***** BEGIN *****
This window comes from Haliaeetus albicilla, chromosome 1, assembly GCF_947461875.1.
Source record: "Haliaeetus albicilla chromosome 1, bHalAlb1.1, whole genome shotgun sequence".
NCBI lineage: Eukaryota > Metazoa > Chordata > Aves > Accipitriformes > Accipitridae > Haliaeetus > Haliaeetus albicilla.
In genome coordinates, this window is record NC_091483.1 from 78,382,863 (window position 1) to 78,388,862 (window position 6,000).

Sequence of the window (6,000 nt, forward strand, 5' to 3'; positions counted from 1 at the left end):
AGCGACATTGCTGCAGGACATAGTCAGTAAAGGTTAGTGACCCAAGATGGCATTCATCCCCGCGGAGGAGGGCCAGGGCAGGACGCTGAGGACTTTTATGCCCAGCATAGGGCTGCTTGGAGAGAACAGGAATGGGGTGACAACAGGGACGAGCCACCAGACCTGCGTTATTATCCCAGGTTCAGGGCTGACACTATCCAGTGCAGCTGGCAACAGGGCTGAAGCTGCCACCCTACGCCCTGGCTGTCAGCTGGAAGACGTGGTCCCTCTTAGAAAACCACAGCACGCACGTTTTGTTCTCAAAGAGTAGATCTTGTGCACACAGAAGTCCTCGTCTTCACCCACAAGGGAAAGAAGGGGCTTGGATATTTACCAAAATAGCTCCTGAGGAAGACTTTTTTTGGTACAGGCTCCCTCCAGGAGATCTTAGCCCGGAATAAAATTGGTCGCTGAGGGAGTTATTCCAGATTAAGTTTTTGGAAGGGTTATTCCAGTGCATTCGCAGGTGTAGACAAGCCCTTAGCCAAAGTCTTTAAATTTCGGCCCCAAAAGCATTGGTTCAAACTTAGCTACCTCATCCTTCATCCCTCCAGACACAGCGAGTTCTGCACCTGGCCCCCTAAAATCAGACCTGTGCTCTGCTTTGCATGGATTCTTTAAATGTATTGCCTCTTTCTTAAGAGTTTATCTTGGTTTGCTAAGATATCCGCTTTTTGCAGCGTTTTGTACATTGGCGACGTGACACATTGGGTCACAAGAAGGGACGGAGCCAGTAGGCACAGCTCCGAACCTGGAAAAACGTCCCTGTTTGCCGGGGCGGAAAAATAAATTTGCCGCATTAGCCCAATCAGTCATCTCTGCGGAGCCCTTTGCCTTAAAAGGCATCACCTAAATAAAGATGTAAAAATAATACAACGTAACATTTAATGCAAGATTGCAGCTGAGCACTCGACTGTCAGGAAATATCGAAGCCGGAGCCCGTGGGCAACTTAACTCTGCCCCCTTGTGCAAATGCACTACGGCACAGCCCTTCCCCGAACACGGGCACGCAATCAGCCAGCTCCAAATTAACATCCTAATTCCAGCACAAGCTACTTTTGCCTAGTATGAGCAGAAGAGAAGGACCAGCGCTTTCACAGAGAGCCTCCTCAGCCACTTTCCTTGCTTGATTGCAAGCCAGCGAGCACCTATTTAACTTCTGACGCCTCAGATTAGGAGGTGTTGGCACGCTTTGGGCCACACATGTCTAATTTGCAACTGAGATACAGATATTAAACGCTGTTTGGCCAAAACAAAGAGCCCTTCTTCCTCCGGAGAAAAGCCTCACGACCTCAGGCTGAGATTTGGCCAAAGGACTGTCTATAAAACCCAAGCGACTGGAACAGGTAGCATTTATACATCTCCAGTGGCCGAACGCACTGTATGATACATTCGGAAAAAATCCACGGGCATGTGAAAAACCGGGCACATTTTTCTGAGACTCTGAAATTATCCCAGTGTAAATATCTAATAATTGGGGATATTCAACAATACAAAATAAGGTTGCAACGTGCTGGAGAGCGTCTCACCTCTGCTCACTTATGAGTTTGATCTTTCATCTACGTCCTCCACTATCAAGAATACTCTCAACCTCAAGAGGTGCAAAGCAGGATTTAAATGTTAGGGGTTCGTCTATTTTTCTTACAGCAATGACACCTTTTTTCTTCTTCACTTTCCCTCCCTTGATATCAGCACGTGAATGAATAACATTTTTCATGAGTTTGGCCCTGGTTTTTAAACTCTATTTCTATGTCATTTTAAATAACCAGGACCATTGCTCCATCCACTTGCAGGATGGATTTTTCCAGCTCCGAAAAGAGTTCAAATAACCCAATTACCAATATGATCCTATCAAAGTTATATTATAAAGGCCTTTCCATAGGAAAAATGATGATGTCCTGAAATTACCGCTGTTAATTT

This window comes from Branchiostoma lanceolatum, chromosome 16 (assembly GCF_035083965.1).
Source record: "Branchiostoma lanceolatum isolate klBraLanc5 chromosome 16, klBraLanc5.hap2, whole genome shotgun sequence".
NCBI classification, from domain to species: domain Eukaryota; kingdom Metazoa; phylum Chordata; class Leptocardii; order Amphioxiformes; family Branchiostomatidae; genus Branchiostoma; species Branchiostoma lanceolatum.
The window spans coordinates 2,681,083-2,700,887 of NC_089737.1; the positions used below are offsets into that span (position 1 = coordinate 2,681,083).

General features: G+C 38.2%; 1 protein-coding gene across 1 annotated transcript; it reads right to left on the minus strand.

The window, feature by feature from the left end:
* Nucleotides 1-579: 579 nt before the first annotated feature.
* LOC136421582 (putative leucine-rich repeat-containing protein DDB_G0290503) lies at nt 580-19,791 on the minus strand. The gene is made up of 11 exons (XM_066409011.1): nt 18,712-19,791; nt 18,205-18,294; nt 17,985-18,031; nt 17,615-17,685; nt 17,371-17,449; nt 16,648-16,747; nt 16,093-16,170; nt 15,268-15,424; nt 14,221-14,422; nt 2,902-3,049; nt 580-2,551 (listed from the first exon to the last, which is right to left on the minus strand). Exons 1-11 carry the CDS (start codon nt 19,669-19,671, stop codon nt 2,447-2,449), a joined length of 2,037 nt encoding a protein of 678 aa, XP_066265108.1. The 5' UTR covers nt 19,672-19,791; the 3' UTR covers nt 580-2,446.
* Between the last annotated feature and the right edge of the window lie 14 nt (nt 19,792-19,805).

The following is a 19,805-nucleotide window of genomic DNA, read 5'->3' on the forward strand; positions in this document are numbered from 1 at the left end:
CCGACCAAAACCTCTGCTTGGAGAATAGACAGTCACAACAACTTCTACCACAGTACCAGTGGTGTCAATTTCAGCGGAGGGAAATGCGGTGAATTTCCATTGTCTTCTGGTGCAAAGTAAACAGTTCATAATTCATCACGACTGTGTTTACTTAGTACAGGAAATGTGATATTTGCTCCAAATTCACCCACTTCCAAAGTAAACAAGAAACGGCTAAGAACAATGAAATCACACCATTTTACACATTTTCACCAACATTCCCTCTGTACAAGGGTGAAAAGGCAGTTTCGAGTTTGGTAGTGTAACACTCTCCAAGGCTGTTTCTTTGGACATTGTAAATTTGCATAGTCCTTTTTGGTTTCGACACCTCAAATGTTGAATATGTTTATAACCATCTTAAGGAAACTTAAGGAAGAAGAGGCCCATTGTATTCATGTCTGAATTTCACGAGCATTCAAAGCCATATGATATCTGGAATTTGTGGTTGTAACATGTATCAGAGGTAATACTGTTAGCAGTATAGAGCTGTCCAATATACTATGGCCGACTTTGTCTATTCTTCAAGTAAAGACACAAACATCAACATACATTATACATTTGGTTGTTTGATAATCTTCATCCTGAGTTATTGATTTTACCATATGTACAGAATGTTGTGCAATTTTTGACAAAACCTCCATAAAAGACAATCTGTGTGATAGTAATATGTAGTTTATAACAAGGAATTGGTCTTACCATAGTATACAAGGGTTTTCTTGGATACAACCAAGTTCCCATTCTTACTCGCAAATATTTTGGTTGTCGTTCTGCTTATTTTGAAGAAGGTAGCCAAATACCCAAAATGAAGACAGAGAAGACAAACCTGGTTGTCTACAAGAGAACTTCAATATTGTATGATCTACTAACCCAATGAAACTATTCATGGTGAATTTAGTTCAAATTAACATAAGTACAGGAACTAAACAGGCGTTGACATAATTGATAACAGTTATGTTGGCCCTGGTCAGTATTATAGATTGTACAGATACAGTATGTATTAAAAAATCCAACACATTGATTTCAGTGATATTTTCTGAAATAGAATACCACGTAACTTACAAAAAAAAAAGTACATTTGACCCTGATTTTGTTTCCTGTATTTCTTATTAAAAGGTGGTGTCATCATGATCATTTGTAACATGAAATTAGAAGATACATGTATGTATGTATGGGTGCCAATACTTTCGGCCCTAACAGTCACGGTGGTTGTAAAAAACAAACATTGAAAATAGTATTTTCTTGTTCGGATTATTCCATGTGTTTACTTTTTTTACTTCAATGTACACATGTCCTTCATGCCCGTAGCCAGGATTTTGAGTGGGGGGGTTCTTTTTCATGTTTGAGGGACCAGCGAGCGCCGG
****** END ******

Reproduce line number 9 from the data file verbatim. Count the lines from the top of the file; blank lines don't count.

NCBI classification, from domain to species: domain Eukaryota; kingdom Metazoa; phylum Chordata; class Leptocardii; order Amphioxiformes; family Branchiostomatidae; genus Branchiostoma; species Branchiostoma lanceolatum.